Clarendon SOS: Mommy never inna mix up yet - Daughter of murdered Clarendon vendor shocked by mom’s brutal death
Upon seeing the news team, Akelia Nelson broke down in tears. She said that the past week has been extremely difficult as she is still trying to come to terms with the brutal slaying of her mother.
In addition to mourning her mother’s death, the 23-year-old said that she has to be clearing the air and refuting the numerous rumours and speculations about her murder.
“I am 23 now, and is before mi born mi madda a sell a May Pen. She never do a soul anything. Everyone knows her. People a talk all kind a tings a say she have a son who inna badness so a that’s why she dead, but mi a di only child for mi madda. Dem also a say she may have seen when the robbery gwaan inna May Pen, but my mother nuh sell on Sundays. She either go church or stay home. She never see or say anything,” Nelson said.
Patricia Harriott, 66, a vendor of Cornpiece, Hayes, in the parish, was shot and killed during a brazen daylight attack on Monday, June 3. The May Pen police say that about 5:20 p.m., Harriott was sitting at her stall in the town centre when she was pounced upon by a man armed with a gun, who shot her several times before escaping.
Staring at a picture of her late mother, Nelson said that ironically, the last conversation she had with her had to do with an upcoming funeral for a relative.
“I just left her at the market. We were discussing plans for an upcoming funeral for a relative, but now I have to be planning hers. I left her and told her that I was going to cook. When mi a cook, mi uncle say if mi hear say mi madda get shot, so mi say no. Afterwards, mi phone start ring, and people start tell mi say she get shot but she never dead. Afterwards, mi hear say she dead. All now mi can’t believe,” she said.
With tears streaming down her face, Nelson said that her mother’s death has shattered her heart into pieces as she never once imagined that she would face such a brutal death.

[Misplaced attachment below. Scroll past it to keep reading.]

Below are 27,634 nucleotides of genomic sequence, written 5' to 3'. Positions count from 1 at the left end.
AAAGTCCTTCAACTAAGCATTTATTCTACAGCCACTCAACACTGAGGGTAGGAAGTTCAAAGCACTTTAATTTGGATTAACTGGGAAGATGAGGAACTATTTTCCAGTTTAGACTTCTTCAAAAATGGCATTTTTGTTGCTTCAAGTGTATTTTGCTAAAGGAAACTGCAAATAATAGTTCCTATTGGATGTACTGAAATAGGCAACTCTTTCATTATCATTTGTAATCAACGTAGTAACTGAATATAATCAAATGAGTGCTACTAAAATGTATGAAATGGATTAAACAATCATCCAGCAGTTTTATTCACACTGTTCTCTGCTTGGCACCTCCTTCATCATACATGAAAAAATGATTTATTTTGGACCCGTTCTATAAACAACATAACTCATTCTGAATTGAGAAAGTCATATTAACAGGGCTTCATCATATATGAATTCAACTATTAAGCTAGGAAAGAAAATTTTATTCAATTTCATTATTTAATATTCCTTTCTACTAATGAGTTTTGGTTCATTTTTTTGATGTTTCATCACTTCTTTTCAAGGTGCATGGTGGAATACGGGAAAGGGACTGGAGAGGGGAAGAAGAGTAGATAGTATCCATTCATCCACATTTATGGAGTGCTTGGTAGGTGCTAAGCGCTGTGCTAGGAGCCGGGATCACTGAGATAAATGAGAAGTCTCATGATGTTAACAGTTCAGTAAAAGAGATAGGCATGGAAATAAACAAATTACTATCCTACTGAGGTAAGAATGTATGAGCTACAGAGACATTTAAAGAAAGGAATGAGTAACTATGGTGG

“Mommy never inna mix-up yet from mi know her. She was hard-working, and sometimes all 4:30 a.m. she wake up and do her little chores and would go in her garden go plant her little tings dem. She ever a find something to do, and she never nuff up in anyone’s business. She was a very good mother, and mi don’t know how mi a go go on without her,” she said.
Similar sentiments were echoed by Harriott’s brother, Livingston, who described his older sister as a good person.
“Pat was a good smaddy, and mi feel bad say she dead, God know. Sometimes mi a eat, and and as soon as mi remember it, mi appetite gone. A the night before she dead mi trust a Pepsi from her and tell her say mi a go pay her the Monday, but mi never get a chance to see back mi sister alive,” he said.
A vendor who was in May Pen when the shots rang out last Monday said he was shocked when he found out that Harriott was the recipient of the bullets that sent him running for cover.
“Mi sell across the road from her, and the day when mi hear the shot dem, everybody run off. When mi look back and see say she sit dung in the chair same way and she nuh move, mi know say something wrong and a must she get shot,” he said.
Another woman described Harriott as a helpful individual who would willingly offer to keep persons’ bags at her stall while they shopped.
“She was a very helpful woman. Just a few hours before she was killed, I had purchased bread at a bakery and gave her the bag to keep for me. She dead with the bag beside her. Persons are saying that they probably mistake her, but how could people be so wicked? No one else looked like Pat. She has been selling there too long for anyone to mistake her for anyone,” she said.